Lincoln Corsair vs. Lincoln Nautilus

By

Automotive Editor

Willis is a freelance writer based out of Philadelphia. Born and raised in Colorado, he graduated from Williams College. When he's not writing about cars or the outdoors, he spends his time rock climbing or reading with his two cats.


, Automotive Editor - March 10, 2020

Lincoln has been on a roll recently, helping to put American luxury back on the map as they redesign their SUV lineup. Two of the latest entrants are the nautical-themed Lincoln Corsair and Lincoln Nautilus, which replace the MKC and MKX, respectively.

Both the Corsair and Nautilus are pleasant to look at, but which would we rather own? Here’s a look at the details.

See a side-by-side comparison of the Corsair & Nautilus»

What the Corsair Gets Right

The Corsair is the smaller and therefore cheaper of the two. The Corsair is $5,740 less expensive than the Nautilus to start.

Despite the cheaper price, the Corsair starts with the same engine as a base Nautilus. A 2.0-liter turbocharged four-cylinder engine making 250 horsepower is the default on both vehicles. The Corsair asks the engine to move less weight, and as a result, it’s the nimbler car (relatively speaking).

As you’d expect, lower weight also means better fuel efficiency. The Corsair is EPA rated at 22 miles per gallon city, 29 mpg highway, and 25 combined with the base engine. The Nautilus only achieves 21/26/23 mpg (city/highway/combined).

Buyers also get much of the same luxury for the Corsair’s price. The interior is cleverly packaged to maximize, and the materials are top-notch.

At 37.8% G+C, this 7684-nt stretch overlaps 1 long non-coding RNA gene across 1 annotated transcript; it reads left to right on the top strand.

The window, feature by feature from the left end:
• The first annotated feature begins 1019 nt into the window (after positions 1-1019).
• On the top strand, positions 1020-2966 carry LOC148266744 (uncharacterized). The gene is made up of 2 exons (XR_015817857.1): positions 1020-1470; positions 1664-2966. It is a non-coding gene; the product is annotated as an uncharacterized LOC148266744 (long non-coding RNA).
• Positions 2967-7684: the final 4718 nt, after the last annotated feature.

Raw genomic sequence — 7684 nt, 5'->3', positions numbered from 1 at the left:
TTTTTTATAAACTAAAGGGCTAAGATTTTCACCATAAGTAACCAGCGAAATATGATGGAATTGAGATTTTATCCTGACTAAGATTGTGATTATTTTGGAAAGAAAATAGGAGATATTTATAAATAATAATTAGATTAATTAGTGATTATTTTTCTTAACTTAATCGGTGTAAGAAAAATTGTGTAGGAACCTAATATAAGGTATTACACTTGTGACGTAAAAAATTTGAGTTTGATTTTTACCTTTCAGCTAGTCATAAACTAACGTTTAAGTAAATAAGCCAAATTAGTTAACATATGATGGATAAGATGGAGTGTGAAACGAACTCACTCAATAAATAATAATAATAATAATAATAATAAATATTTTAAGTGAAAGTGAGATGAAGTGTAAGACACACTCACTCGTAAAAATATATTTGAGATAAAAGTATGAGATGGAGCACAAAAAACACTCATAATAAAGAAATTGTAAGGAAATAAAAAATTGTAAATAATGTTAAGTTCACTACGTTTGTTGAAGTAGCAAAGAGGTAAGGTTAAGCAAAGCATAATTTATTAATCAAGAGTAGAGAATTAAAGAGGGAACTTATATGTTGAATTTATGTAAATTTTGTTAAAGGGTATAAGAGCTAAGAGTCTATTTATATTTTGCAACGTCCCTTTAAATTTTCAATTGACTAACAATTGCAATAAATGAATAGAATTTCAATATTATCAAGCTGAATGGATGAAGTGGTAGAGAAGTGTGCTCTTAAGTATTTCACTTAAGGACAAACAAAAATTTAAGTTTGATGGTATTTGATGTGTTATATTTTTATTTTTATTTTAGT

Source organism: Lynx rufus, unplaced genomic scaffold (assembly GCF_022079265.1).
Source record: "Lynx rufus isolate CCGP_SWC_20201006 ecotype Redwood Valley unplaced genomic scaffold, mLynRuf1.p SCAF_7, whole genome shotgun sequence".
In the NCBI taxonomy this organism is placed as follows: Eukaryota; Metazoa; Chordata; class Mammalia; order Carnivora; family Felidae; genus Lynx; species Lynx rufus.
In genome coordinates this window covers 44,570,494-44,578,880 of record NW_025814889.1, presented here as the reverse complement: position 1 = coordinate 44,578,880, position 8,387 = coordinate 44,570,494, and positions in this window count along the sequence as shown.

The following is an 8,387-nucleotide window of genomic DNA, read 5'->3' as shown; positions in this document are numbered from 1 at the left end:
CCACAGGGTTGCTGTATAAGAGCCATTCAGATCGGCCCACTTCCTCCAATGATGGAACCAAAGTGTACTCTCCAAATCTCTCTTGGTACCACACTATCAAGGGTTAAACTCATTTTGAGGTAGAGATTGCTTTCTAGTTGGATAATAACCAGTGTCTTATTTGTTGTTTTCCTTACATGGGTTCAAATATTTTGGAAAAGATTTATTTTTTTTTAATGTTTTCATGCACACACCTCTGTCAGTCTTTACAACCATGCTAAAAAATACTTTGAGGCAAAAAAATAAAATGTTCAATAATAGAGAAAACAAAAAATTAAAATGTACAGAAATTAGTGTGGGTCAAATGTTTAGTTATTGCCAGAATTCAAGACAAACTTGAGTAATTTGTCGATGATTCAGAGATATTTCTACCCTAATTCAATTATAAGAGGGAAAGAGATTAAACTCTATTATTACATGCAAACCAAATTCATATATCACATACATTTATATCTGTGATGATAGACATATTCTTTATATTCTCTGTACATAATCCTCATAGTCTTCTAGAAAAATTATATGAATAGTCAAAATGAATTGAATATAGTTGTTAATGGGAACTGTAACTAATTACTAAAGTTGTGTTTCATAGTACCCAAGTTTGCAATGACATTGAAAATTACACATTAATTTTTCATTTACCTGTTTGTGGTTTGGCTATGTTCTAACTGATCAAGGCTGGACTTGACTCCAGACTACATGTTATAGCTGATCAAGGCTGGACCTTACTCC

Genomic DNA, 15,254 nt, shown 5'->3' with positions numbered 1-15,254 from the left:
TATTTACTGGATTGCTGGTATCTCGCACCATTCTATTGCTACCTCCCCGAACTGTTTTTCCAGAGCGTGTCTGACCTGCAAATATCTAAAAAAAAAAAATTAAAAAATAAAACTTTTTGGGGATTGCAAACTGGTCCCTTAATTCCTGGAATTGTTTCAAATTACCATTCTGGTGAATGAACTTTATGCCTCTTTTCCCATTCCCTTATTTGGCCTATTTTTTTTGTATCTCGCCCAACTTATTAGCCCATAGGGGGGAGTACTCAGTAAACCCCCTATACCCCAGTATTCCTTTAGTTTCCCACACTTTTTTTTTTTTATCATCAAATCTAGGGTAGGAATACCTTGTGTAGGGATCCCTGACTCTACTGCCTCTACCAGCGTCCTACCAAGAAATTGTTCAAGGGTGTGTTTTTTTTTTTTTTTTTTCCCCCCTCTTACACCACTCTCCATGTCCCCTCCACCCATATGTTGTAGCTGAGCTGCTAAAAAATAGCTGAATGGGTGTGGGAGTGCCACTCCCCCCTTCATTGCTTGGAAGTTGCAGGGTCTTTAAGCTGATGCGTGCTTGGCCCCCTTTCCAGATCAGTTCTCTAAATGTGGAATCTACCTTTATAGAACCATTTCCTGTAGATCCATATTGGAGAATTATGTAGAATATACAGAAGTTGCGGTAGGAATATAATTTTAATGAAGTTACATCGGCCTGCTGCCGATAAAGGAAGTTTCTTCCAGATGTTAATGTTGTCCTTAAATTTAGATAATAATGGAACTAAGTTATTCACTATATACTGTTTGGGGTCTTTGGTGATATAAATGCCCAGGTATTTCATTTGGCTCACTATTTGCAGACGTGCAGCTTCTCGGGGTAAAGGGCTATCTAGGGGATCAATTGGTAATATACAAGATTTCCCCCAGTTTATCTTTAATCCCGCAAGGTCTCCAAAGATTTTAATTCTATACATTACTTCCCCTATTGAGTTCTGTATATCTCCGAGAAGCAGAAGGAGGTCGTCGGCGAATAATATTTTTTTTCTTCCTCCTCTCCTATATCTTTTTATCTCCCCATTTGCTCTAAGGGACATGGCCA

What the Nautilus Gets Right

The Nautilus is the pricier vehicle, but it rewards buyers with extra size. The Nautilus spoils with plenty of leg room and head room, along with plentiful interior storage.

Behind the seats, the Nautilus can hold 37.2 cubic feet of cargo. That’s substantially better than the Corsair, which manages a more hatchback-like 27.6 cubic feet.

Although the Nautilus starts with the same engine as the Corsair, a 335-hp twin-turbo V6 is on the options list. We prefer this engine, as it gives the Nautilus grunt (and a 3,500-pound towing capacity) that the Corsair can’t match.

The Corsair is impressively luxurious in base trims, but it grows expensive quickly. The midrange Nautilus Reserve trim isn’t much more expensive than upper-trim Corsairs, and it offers more of a true luxury SUV experience.

Value or Volume?

Compact crossovers are gaining popularity, and as the newer vehicle, the Corsair enjoys some advantages over its larger sibling. For the price, its interior and efficiency are major perks. The Nautilus bets on size, and it follows through where it counts. Especially for family buyers, the extra utility in space and power will pay off.

Our Verdict: Lincoln Corsair

This contest is a close one, and buyers who want extra space will enjoy the Lincoln Nautilus (or, even more, the Aviator). But the Lincoln Corsair’s value is hard to deny, especially with such an impressive interior. We’d stick close to the base trim for best results, but luxury crossover buyers may be rewarded for looking outside the usual German suspects.

Take a closer look at the Corsair »

Take a closer look at the Nautilus»

Side-by-side comparison of features, pricing, photos and more!

, Automotive Editor

Willis is a freelance writer based out of Philadelphia. Born and raised in Colorado, he graduated from Williams College. When he's not writing about cars or the outdoors, he spends his time rock climbing or reading with his two cats.


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